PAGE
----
WOODBRIDGE — Toys R Us employees will go down with a silent fight as the chain closes its doors forever.

The 30,000 full-and-part time employees who will be out of a job on Friday were not offered a severance package by KKR, Bain Capital and Vornado Realty Trust, the companies that took over the chain and filed for bankruptcy.

The store on Route 1 in Woodbridge closed for good on Thursday after a liquidator bought all the remaining inventory right after the store opened, according to Cathy Koperwhatz, an employee for 34 years.

"Literally by 10:05 a.m. we were closed," she said. "I never thought this day would actually come. It's a very sad day. We had such such dedicated people that have actually stayed there for a very long time, a handful of us for over 30 years."

She and her fellow workers, whom she compared to family that worked together on holidays and weekends, were told at the beginning of the bankruptcy process they were going to get a severance package.

"No severance, nothing for being there for a certain amount of time," Koperwhatz said, adding that they're "fighting for it" and legal action is being contemplated with help from the group Rise Up Retail.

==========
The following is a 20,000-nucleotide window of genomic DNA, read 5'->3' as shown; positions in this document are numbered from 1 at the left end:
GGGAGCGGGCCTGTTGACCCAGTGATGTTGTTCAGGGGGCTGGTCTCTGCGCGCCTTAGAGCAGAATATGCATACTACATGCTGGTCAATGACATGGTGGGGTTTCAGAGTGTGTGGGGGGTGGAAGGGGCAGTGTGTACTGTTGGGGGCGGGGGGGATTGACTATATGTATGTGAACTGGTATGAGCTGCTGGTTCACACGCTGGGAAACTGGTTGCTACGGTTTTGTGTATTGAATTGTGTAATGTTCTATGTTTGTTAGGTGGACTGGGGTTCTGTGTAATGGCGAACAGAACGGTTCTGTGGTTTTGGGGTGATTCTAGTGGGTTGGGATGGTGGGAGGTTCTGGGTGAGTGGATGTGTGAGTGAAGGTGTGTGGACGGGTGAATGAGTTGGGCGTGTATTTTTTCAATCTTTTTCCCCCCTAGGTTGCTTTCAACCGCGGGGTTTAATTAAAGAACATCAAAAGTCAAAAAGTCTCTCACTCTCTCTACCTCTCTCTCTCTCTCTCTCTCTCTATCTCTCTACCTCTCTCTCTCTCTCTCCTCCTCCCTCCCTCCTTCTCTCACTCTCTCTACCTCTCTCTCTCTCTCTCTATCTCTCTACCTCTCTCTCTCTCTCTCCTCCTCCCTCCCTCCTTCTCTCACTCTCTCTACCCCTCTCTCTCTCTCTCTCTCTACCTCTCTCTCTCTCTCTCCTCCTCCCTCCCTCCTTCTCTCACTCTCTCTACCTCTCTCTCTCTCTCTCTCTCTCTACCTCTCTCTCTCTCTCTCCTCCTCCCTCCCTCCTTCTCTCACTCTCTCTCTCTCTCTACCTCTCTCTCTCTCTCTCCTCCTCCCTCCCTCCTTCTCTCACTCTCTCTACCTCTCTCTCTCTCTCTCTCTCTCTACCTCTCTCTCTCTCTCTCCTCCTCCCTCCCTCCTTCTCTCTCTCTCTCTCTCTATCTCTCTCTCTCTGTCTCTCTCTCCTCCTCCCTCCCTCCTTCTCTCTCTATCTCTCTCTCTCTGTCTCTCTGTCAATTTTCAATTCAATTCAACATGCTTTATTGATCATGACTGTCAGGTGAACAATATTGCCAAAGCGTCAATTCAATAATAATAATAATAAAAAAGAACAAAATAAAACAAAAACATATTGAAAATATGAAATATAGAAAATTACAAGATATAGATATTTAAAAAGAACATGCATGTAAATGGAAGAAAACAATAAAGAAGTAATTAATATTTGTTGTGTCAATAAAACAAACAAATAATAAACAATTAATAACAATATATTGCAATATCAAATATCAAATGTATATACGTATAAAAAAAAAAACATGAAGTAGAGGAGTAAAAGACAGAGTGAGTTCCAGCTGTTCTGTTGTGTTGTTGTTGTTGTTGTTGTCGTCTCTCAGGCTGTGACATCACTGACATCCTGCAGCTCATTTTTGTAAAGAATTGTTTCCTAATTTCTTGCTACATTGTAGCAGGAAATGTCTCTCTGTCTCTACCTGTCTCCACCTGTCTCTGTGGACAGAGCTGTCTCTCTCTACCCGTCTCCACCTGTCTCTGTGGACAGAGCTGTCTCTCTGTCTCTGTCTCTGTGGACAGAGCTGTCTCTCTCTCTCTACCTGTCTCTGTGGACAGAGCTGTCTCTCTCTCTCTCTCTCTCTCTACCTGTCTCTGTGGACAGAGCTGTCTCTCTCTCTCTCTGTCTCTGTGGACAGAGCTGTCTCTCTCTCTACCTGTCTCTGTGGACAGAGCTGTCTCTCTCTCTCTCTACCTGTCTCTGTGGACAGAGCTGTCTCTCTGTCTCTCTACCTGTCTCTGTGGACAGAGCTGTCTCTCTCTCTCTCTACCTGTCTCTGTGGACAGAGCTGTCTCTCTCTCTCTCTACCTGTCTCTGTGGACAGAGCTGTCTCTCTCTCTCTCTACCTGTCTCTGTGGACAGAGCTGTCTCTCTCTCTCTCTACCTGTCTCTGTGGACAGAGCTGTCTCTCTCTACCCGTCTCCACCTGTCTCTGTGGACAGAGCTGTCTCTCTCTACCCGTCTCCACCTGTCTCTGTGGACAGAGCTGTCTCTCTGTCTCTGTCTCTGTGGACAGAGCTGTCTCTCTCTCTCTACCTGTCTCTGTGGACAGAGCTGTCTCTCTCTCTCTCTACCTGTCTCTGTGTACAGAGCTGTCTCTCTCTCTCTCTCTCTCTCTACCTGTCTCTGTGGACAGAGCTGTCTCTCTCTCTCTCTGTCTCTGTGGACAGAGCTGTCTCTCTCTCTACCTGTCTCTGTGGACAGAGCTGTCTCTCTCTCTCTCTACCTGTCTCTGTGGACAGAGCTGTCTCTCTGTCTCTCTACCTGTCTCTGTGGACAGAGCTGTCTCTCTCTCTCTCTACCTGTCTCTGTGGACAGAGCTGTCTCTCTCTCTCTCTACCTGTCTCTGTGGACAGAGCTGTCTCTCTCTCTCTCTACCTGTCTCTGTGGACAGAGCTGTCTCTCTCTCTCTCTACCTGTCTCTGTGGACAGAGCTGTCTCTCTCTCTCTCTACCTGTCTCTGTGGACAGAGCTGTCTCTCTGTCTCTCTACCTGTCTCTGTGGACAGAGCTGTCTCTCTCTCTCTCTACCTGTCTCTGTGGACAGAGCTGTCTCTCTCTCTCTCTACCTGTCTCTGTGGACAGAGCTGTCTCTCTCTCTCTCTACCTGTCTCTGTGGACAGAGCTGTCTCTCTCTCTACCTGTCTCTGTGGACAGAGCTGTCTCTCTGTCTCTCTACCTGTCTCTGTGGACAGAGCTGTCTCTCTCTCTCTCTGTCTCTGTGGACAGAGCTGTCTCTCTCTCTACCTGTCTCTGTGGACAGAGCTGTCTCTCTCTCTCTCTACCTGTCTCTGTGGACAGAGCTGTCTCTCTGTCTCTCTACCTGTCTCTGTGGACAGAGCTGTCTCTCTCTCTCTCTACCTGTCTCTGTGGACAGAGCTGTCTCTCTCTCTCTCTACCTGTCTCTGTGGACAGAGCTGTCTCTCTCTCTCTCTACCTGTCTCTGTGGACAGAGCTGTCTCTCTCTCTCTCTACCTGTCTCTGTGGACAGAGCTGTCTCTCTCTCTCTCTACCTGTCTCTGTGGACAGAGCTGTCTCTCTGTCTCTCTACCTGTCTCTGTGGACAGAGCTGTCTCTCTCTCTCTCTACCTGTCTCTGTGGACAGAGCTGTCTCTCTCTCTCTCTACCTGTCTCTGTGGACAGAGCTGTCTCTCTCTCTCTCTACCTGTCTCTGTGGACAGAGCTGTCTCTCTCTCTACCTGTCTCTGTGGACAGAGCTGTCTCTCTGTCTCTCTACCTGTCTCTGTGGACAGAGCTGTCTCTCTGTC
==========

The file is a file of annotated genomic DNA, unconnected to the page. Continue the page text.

During the chain's final days, workers across the country posted signs inside stores as part of a "silent protesters for severance," including the location in Woodbridge. Workers also sent video and photos asking for severance.

Toys R Us had 40 Toys R Us and Babies R Us locations in New Jersey when it declared bankruptcy.

A rally by employees at the beginning of June organized by the group Rise Up Retail that brought out both of New Jersey's U.S. senators did not succeed in getting a package.

"Our CEOs walked away with millions with their salaries and we got nothing. As far as we're concerned, we ran the business for them. There's managers and assistant managers and then you have little ones in between but the people on the floor kept the business going and helped the guests."


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